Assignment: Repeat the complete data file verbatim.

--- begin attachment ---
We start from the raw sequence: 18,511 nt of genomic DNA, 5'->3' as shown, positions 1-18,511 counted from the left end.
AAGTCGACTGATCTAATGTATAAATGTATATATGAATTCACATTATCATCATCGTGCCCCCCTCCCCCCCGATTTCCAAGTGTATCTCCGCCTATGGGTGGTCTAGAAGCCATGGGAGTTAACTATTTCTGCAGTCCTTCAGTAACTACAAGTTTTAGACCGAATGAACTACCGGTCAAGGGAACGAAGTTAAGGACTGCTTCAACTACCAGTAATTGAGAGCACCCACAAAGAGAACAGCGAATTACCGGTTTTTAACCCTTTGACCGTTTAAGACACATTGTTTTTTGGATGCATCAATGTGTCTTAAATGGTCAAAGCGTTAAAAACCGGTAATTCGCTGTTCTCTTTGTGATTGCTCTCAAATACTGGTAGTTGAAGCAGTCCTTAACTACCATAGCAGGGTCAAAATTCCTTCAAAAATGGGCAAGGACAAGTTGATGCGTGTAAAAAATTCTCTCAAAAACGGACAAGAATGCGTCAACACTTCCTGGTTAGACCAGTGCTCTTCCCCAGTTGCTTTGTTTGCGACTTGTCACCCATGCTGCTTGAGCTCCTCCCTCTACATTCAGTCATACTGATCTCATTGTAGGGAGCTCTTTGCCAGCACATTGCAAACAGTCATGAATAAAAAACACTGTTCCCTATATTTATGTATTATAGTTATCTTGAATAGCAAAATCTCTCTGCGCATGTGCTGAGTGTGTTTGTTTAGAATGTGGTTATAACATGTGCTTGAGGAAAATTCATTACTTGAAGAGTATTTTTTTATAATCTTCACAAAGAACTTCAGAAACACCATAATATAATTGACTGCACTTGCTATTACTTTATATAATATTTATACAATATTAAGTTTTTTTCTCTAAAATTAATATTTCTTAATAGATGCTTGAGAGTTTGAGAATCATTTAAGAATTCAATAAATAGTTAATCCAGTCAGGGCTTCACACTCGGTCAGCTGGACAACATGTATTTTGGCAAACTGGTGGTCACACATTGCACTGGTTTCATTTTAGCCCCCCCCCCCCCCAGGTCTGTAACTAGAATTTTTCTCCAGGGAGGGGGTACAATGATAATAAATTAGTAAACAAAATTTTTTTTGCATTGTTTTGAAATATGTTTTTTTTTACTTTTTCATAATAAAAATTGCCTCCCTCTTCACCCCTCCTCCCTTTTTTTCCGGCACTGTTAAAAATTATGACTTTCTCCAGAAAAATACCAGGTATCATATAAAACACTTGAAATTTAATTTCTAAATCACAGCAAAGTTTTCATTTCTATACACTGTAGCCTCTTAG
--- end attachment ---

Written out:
We start from the raw sequence: 18,511 nt of genomic DNA, 5'->3' as shown, positions 1-18,511 counted from the left end.
AAGTCGACTGATCTAATGTATAAATGTATATATGAATTCACATTATCATCATCGTGCCCCCCTCCCCCCCGATTTCCAAGTGTATCTCCGCCTATGGGTGGTCTAGAAGCCATGGGAGTTAACTATTTCTGCAGTCCTTCAGTAACTACAAGTTTTAGACCGAATGAACTACCGGTCAAGGGAACGAAGTTAAGGACTGCTTCAACTACCAGTAATTGAGAGCACCCACAAAGAGAACAGCGAATTACCGGTTTTTAACCCTTTGACCGTTTAAGACACATTGTTTTTTGGATGCATCAATGTGTCTTAAATGGTCAAAGCGTTAAAAACCGGTAATTCGCTGTTCTCTTTGTGATTGCTCTCAAATACTGGTAGTTGAAGCAGTCCTTAACTACCATAGCAGGGTCAAAATTCCTTCAAAAATGGGCAAGGACAAGTTGATGCGTGTAAAAAATTCTCTCAAAAACGGACAAGAATGCGTCAACACTTCCTGGTTAGACCAGTGCTCTTCCCCAGTTGCTTTGTTTGCGACTTGTCACCCATGCTGCTTGAGCTCCTCCCTCTACATTCAGTCATACTGATCTCATTGTAGGGAGCTCTTTGCCAGCACATTGCAAACAGTCATGAATAAAAAACACTGTTCCCTATATTTATGTATTATAGTTATCTTGAATAGCAAAATCTCTCTGCGCATGTGCTGAGTGTGTTTGTTTAGAATGTGGTTATAACATGTGCTTGAGGAAAATTCATTACTTGAAGAGTATTTTTTTATAATCTTCACAAAGAACTTCAGAAACACCATAATATAATTGACTGCACTTGCTATTACTTTATATAATATTTATACAATATTAAGTTTTTTTCTCTAAAATTAATATTTCTTAATAGATGCTTGAGAGTTTGAGAATCATTTAAGAATTCAATAAATAGTTAATCCAGTCAGGGCTTCACACTCGGTCAGCTGGACAACATGTATTTTGGCAAACTGGTGGTCACACATTGCACTGGTTTCATTTTAGCCCCCCCCCCCCCCAGGTCTGTAACTAGAATTTTTCTCCAGGGAGGGGGTACAATGATAATAAATTAGTAAACAAAATTTTTTTTGCATTGTTTTGAAATATGTTTTTTTTTACTTTTTCATAATAAAAATTGCCTCCCTCTTCACCCCTCCTCCCTTTTTTTCCGGCACTGTTAAAAATTATGACTTTCTCCAGAAAAATACCAGGTATCATATAAAACACTTGAAATTTAATTTCTAAATCACAGCAAAGTTTTCATTTCTATACACTGTAGCCTCTTAG